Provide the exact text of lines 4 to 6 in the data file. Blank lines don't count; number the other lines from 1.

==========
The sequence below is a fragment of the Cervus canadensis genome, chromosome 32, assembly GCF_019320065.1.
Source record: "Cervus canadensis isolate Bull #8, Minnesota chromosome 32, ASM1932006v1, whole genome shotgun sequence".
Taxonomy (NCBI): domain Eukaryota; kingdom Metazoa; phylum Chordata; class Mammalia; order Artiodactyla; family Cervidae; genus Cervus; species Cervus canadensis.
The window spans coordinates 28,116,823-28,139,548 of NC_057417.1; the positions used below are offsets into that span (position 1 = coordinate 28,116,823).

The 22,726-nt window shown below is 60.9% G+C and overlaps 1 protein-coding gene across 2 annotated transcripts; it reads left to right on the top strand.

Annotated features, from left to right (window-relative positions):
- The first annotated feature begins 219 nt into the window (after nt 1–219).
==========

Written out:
The window spans coordinates 28,116,823-28,139,548 of NC_057417.1; the positions used below are offsets into that span (position 1 = coordinate 28,116,823).

The 22,726-nt window shown below is 60.9% G+C and overlaps 1 protein-coding gene across 2 annotated transcripts; it reads left to right on the top strand.

Annotated features, from left to right (window-relative positions):